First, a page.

The study found that one-third of all those accepted as genuine refugees had a university degree, post-graduate or professional qualification. Only 18% had no educational qualifications.
Although Britain's unemployment rate is now at its lowest for many years, the opportunity to ensure that asylum seekers can participate in the economic life of the country is being missed.
The net result is that many end up living on social security benefits. But as the experience of Ugandan Asians, the Vietnamese boat people and others suggest, they may soon develop their own businesses if they can't find employment.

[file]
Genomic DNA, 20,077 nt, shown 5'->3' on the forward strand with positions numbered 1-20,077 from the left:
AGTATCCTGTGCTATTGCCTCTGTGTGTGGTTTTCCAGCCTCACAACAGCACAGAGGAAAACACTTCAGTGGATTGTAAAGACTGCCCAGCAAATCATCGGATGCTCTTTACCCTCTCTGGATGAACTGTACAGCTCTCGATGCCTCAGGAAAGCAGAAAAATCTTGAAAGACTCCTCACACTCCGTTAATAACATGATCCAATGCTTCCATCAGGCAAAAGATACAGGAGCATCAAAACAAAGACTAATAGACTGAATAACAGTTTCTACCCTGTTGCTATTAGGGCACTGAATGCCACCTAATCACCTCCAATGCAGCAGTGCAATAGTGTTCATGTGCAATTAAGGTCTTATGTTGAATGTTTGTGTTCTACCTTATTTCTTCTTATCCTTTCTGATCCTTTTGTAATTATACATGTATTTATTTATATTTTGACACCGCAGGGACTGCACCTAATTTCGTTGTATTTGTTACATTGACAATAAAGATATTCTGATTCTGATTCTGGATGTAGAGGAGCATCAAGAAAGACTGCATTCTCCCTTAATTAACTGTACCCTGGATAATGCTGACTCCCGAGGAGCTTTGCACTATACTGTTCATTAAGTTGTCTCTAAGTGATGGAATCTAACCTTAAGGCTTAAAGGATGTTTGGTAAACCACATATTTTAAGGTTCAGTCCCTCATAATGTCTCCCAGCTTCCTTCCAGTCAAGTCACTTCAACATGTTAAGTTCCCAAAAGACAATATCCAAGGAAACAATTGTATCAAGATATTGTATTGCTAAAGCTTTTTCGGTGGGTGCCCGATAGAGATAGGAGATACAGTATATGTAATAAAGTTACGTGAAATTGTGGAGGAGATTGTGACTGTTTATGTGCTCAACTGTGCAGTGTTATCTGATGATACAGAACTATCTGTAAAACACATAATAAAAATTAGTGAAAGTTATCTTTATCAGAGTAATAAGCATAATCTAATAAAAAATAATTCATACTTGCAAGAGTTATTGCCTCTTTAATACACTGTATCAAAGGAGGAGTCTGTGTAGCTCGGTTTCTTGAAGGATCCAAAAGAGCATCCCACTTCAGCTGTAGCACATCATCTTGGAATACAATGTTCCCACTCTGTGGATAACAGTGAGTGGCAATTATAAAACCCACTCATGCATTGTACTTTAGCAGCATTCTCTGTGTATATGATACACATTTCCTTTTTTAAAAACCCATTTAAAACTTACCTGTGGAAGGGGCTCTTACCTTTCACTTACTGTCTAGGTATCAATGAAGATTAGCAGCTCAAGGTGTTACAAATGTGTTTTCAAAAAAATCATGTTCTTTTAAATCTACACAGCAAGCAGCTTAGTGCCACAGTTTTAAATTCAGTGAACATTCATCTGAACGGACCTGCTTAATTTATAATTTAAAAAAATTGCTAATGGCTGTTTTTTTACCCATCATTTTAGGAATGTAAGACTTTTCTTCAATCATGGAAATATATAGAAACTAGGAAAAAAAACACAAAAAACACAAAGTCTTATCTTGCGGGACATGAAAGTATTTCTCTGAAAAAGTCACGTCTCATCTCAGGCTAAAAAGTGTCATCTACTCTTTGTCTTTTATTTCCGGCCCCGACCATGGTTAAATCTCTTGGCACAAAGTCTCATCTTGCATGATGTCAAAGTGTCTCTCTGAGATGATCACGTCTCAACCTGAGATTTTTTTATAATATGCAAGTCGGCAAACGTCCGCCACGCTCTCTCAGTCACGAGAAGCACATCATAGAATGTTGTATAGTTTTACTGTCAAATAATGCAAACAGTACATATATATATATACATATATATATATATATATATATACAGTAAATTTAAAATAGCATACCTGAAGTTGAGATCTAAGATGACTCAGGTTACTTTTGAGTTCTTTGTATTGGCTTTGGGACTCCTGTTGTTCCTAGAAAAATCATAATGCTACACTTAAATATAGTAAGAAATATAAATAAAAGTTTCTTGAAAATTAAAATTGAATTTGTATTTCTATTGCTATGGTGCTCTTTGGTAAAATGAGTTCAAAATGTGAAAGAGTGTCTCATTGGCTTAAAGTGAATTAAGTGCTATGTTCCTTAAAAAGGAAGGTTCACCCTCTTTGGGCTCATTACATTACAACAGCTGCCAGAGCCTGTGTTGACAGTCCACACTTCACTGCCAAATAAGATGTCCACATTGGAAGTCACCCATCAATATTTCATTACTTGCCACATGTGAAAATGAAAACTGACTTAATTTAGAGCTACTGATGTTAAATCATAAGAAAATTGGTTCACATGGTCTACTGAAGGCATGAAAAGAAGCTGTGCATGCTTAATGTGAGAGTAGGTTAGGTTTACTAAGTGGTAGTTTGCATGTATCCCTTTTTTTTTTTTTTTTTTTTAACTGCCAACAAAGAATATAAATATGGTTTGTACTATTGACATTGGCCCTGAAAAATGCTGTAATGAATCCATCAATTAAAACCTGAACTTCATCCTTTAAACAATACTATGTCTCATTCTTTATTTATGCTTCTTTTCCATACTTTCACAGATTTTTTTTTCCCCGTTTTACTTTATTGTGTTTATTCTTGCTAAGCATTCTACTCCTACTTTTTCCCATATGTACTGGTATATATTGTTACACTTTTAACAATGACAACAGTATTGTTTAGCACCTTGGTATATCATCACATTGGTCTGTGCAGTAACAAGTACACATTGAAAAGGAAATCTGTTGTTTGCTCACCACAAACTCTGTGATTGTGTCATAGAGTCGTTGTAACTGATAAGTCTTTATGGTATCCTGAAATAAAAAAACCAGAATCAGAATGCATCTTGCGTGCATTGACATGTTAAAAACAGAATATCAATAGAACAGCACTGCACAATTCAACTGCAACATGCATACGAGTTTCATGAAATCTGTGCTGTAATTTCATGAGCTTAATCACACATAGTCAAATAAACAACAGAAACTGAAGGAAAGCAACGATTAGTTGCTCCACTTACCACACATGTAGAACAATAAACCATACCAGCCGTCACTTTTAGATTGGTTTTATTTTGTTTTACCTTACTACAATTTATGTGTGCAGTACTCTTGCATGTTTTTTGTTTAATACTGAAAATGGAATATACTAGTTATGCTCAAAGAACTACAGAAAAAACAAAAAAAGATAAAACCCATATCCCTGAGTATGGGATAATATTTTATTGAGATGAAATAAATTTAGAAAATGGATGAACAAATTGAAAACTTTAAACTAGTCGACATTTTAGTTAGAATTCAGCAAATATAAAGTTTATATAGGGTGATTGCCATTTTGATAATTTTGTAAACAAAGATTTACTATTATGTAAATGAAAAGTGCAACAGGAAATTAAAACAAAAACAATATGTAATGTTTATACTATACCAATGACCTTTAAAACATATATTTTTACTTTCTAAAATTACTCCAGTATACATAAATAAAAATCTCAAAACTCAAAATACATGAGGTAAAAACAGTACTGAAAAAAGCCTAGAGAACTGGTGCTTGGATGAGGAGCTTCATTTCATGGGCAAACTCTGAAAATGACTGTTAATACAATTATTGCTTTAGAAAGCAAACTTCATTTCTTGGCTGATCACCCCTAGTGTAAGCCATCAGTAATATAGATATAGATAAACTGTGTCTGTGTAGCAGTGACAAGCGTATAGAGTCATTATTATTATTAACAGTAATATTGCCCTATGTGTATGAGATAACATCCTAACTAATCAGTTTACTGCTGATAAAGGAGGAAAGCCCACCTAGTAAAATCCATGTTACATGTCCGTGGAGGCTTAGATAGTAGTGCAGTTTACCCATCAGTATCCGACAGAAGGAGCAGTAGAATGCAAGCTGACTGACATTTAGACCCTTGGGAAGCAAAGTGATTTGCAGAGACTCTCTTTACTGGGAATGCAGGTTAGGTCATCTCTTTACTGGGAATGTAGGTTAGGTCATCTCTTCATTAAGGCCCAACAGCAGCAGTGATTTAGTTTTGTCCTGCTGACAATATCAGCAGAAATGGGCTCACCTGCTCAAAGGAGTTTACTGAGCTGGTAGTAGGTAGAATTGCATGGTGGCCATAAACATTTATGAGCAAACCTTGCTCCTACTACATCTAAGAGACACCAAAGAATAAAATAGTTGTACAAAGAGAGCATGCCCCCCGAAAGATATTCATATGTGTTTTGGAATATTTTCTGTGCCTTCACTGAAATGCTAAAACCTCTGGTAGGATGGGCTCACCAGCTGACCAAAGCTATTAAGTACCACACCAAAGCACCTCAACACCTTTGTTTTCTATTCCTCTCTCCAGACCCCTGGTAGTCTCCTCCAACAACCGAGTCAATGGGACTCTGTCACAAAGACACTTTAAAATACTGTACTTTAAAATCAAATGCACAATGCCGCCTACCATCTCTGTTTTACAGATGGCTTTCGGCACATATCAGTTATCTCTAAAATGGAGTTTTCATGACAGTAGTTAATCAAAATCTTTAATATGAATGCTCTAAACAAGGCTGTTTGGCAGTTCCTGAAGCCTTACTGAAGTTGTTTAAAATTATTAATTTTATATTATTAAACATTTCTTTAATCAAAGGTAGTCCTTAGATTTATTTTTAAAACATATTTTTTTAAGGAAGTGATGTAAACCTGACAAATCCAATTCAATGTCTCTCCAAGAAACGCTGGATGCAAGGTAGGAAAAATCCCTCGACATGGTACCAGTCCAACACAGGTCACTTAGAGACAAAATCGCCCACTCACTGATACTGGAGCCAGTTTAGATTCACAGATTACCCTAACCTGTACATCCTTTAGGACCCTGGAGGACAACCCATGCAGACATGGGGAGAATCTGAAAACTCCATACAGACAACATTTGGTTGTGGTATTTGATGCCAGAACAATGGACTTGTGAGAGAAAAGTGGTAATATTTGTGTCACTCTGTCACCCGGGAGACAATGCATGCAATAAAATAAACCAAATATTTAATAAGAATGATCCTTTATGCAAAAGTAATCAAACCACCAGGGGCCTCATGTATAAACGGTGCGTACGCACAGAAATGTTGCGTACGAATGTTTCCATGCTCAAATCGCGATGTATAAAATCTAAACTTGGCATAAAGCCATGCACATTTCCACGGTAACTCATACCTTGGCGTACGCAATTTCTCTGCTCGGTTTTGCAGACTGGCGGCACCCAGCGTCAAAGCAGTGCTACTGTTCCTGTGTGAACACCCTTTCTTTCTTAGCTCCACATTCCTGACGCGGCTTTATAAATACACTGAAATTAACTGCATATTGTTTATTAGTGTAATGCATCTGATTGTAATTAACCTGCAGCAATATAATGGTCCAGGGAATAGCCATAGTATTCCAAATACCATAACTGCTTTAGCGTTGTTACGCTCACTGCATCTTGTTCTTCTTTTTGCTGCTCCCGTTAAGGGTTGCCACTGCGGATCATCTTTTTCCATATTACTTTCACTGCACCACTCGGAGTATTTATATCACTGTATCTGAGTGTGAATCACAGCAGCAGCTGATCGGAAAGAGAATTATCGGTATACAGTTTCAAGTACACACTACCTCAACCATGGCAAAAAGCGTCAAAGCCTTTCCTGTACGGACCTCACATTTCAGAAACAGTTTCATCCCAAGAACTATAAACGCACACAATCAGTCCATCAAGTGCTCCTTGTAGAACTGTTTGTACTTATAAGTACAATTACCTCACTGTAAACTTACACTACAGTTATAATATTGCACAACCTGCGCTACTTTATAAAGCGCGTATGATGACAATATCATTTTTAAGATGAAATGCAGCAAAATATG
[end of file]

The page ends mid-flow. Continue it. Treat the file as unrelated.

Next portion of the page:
But the deep hostility, bordering on racism, towards asylum seekers seen in much of the media in the past week does not bode well for the political will that is needed in these new parts of the country for the future reception and settlement of refugees.